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Report shows half of dementia patients suffer malnutrition

Posted: March 10th, 2014 by Dermot comment-icon Comments disabled

A study, conducted by Alzheimer’s Disease International (ADI), found that malnutrition affects over half of dementia patients – 70% of those in hospitals, 30% in care homes and 10% of those living at home.

There are around 800,000 dementia sufferers in the UK, more than half of which suffer with Alzheimer’s. Of the research that was studied for the purpose of the report it was found that half of care residents didn’t eat enough and almost half didn’t drink enough either.

Consequences of patients not eating or drinking enough include:

“frailty, reduced mobility, skin fragility, an increased risk of falls and fractures, exacerbation of health conditions and increased mortality,” the report said.

It’s well-known that the combination of the illness and certain treatments can cause people to lose their appetite. Studies in France and the UK also support this. Three French studies show that around 45% of those suffering with mild to moderate Alzheimer’s lose a significant amount of weight, and US studies show that half the residents in care homes don’t get enough fluid or food.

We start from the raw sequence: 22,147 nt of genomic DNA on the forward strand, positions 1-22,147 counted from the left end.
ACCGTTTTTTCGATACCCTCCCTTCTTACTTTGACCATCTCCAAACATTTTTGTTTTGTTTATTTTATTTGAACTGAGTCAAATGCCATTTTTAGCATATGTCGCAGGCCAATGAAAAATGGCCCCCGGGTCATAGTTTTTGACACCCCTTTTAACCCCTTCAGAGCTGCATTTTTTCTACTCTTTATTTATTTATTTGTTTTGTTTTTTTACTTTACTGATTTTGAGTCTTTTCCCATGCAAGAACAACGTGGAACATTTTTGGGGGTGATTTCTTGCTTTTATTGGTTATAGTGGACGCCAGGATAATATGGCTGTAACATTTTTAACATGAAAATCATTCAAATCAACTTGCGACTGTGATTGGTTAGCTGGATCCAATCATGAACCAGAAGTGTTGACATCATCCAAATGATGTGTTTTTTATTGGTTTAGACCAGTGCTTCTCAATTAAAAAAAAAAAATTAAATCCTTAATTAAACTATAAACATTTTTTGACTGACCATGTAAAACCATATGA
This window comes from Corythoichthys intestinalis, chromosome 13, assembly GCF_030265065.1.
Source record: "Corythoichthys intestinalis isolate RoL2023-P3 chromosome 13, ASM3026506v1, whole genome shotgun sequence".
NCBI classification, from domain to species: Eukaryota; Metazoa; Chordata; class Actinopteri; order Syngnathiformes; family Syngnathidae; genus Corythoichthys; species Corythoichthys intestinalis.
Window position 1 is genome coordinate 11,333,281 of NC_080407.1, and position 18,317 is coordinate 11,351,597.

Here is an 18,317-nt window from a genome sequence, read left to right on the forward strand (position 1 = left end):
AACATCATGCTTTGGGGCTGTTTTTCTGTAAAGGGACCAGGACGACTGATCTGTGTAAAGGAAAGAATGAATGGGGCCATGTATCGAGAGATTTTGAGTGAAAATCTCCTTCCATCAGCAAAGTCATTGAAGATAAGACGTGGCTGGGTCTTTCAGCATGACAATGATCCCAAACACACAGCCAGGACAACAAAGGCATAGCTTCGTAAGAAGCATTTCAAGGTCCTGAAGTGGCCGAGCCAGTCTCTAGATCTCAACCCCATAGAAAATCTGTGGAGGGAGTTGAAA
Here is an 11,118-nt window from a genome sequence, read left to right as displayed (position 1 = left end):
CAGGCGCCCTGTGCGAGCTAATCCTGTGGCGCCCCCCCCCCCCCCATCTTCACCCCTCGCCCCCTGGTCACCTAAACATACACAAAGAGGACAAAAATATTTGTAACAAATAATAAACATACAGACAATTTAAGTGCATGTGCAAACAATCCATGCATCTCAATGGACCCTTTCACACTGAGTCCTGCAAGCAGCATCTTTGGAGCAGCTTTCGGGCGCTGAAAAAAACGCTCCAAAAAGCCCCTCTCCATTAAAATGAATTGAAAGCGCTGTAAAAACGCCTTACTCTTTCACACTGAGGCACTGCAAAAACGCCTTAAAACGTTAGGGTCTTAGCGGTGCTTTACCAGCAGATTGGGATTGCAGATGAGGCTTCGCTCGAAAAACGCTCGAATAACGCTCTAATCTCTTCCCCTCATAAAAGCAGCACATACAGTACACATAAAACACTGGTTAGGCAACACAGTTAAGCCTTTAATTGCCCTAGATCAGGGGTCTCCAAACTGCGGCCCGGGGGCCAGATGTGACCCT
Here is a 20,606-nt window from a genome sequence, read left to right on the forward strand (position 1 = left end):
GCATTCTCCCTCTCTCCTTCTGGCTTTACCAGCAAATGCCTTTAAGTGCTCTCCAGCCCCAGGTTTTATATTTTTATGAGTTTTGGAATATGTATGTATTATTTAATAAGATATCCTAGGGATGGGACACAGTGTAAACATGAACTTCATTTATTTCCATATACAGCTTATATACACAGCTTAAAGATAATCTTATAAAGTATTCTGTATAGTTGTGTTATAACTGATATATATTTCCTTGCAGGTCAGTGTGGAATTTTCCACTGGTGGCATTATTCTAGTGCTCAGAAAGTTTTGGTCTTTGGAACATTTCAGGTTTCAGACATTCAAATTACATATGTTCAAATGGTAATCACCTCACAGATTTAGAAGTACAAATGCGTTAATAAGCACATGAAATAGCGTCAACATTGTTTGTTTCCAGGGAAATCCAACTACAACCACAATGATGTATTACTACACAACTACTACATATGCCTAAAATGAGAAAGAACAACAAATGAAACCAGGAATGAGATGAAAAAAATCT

This shocking trend is expected to be similar in the UK and the Alzheimer’s Society head of policy George McNamara said:

“It is scandalous that hundreds of thousands of people living with dementia in the UK have been let down when it comes to something as basic as food and drink.

It is vital to get the fundamentals of care right, and we need a wake-up call across our health and social care system.

Malnutrition can be avoided by healthcare professionals doing simple things such as monitoring weight and nutrition.”

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